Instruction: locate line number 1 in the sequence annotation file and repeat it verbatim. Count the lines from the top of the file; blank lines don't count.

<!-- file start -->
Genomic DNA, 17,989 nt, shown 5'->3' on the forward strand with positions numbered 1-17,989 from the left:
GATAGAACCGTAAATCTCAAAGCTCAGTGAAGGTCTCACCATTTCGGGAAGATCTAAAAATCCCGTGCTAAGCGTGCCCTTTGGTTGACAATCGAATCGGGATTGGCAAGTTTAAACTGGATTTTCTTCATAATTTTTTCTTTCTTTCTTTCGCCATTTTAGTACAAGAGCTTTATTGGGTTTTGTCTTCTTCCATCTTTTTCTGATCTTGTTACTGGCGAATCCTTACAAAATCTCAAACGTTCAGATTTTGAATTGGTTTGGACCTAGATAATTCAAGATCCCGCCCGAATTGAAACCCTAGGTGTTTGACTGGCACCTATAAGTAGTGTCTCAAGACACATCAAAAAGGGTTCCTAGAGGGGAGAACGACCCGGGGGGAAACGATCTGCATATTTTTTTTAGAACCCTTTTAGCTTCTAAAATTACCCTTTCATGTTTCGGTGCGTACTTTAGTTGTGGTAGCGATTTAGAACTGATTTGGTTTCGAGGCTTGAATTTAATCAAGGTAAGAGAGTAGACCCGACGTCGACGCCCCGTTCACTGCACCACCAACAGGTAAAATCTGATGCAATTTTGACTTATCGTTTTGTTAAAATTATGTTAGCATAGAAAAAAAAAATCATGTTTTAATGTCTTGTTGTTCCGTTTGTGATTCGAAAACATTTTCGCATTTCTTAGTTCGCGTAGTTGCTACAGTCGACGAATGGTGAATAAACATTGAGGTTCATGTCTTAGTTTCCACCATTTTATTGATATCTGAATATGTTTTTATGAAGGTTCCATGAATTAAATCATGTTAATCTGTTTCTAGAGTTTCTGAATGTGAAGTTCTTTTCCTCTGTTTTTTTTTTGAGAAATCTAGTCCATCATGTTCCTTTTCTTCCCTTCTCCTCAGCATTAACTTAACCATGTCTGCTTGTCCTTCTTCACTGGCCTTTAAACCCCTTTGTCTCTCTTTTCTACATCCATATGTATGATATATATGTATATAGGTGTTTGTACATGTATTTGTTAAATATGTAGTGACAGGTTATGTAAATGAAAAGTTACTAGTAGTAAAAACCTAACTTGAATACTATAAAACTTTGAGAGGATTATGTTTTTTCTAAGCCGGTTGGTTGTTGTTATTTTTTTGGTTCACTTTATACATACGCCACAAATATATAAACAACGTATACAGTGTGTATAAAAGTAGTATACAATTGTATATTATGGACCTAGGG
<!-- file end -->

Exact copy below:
Genomic DNA, 17,989 nt, shown 5'->3' on the forward strand with positions numbered 1-17,989 from the left: